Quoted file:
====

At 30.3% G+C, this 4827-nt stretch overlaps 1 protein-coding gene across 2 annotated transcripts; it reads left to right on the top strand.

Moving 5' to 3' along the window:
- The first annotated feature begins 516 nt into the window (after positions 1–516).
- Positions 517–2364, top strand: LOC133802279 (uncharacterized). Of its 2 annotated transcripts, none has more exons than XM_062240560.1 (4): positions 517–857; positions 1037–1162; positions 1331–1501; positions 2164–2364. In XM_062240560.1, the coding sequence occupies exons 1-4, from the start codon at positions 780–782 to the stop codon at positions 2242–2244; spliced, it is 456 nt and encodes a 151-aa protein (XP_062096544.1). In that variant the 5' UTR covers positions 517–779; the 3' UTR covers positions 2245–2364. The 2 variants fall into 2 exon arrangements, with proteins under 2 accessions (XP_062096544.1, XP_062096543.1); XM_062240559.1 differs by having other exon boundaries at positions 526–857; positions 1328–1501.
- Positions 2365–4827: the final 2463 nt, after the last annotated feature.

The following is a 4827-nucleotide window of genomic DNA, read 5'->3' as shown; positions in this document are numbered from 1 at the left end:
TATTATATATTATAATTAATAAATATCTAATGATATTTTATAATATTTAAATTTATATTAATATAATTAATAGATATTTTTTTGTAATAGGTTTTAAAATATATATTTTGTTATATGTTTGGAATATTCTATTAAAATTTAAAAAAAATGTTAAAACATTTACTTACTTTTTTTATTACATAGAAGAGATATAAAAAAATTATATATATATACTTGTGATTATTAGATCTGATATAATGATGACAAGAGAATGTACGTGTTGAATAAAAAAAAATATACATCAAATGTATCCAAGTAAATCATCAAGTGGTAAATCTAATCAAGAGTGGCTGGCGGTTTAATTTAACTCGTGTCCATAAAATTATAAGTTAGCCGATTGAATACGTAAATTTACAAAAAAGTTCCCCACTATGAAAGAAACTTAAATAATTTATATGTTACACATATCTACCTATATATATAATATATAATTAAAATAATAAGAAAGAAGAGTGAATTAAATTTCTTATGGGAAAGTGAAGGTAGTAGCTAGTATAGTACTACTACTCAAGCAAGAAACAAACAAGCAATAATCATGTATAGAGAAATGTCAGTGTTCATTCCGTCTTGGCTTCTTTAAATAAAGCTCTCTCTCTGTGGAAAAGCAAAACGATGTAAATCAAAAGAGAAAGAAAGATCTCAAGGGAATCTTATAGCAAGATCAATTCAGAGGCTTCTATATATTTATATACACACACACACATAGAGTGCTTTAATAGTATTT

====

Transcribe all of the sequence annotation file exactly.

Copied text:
At 30.3% G+C, this 4827-nt stretch overlaps 1 protein-coding gene across 2 annotated transcripts; it reads left to right on the top strand.

Moving 5' to 3' along the window:
- The first annotated feature begins 516 nt into the window (after positions 1–516).
- Positions 517–2364, top strand: LOC133802279 (uncharacterized). Of its 2 annotated transcripts, none has more exons than XM_062240560.1 (4): positions 517–857; positions 1037–1162; positions 1331–1501; positions 2164–2364. In XM_062240560.1, the coding sequence occupies exons 1-4, from the start codon at positions 780–782 to the stop codon at positions 2242–2244; spliced, it is 456 nt and encodes a 151-aa protein (XP_062096544.1). In that variant the 5' UTR covers positions 517–779; the 3' UTR covers positions 2245–2364. The 2 variants fall into 2 exon arrangements, with proteins under 2 accessions (XP_062096544.1, XP_062096543.1); XM_062240559.1 differs by having other exon boundaries at positions 526–857; positions 1328–1501.
- Positions 2365–4827: the final 2463 nt, after the last annotated feature.

The following is a 4827-nucleotide window of genomic DNA, read 5'->3' as shown; positions in this document are numbered from 1 at the left end:
TATTATATATTATAATTAATAAATATCTAATGATATTTTATAATATTTAAATTTATATTAATATAATTAATAGATATTTTTTTGTAATAGGTTTTAAAATATATATTTTGTTATATGTTTGGAATATTCTATTAAAATTTAAAAAAAATGTTAAAACATTTACTTACTTTTTTTATTACATAGAAGAGATATAAAAAAATTATATATATATACTTGTGATTATTAGATCTGATATAATGATGACAAGAGAATGTACGTGTTGAATAAAAAAAAATATACATCAAATGTATCCAAGTAAATCATCAAGTGGTAAATCTAATCAAGAGTGGCTGGCGGTTTAATTTAACTCGTGTCCATAAAATTATAAGTTAGCCGATTGAATACGTAAATTTACAAAAAAGTTCCCCACTATGAAAGAAACTTAAATAATTTATATGTTACACATATCTACCTATATATATAATATATAATTAAAATAATAAGAAAGAAGAGTGAATTAAATTTCTTATGGGAAAGTGAAGGTAGTAGCTAGTATAGTACTACTACTCAAGCAAGAAACAAACAAGCAATAATCATGTATAGAGAAATGTCAGTGTTCATTCCGTCTTGGCTTCTTTAAATAAAGCTCTCTCTCTGTGGAAAAGCAAAACGATGTAAATCAAAAGAGAAAGAAAGATCTCAAGGGAATCTTATAGCAAGATCAATTCAGAGGCTTCTATATATTTATATACACACACACACATAGAGTGCTTTAATAGTATTT